Saturday, March 21, 2009

on the recent banding of the Sonoma County Common Black Hawk

A Common Black Hawk has been seasonally present in northern California for at least five years. This bird is only the second of its species ever documented in the state of California, but its remote location in the Laguna de Santa Rosa has allowed its relative secrecy despite being present for months at a time for several years. But where does the bird go when it leaves Sonoma County? Is it the same Common Black Hawk that was seen in the Stockton area a couple of winters back? The questions about the movements of this bird led to a stated desire by members of the California Bird Record Committee that the bird be banded to aid in its identification. This was done in February, 2009. A phai trap was baited with a live crayfish, the preferred food of this bird, and the black hawk flew down to grab the crayfish and was snared and then banded. The local property owners had several family members present and they seemed to greatly enjoy seeing this special bird up close and personal. The federal Bird Banding Laboratory subsequently revealed the exciting new that the Sonoma County Common Black Hawk was the first of its species to be banded since 1993 and the 35th overall in the entire history of the North American bird banding program! Most of the previously banded black hawks were nestlings, and only a few adults have ever been banded. It is unknown if any wild Common Black Hawks have been photographed in hand and so the accompanying photos are rare and reveal closeup details of the plumage, iris color and other features of the Common Black Hawk that have been seen rarely, if at all.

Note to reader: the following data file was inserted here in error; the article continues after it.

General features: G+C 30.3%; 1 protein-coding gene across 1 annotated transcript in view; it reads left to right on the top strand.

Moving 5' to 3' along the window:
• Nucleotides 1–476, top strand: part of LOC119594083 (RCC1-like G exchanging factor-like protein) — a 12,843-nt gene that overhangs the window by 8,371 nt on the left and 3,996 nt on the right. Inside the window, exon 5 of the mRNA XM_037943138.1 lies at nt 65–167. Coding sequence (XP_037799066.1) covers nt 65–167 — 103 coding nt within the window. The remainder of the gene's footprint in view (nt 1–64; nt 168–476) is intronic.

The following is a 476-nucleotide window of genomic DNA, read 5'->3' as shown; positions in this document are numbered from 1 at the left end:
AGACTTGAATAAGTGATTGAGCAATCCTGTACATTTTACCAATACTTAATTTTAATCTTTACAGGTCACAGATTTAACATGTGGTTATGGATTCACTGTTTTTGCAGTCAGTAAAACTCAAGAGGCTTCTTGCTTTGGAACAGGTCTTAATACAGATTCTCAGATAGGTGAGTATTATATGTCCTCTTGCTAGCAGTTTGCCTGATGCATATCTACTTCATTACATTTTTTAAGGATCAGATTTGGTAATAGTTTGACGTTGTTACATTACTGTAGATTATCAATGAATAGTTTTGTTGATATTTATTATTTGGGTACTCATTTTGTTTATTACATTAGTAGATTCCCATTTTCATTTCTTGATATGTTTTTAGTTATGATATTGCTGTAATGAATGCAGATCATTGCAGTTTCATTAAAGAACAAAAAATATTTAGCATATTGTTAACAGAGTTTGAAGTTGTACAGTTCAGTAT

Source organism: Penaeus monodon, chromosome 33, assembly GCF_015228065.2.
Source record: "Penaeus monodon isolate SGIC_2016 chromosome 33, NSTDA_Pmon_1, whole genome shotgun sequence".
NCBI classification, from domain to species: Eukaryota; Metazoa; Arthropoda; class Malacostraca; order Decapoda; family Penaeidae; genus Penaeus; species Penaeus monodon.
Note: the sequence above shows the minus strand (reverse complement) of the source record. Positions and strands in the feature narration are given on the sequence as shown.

Stan Moore
Fairfax Raptor Research
P.O. Box 341
San Geronimo, CA 94963

1 comment:

  1. Awesome Stan, this is incredible, thanks for all the work you do. It was great to meet you (again) last winter out in two rock valley ford. I've beed watching this Black Hawk the last few years, Glad you were able to Band it.

    Larry Broderick. 707-975-7047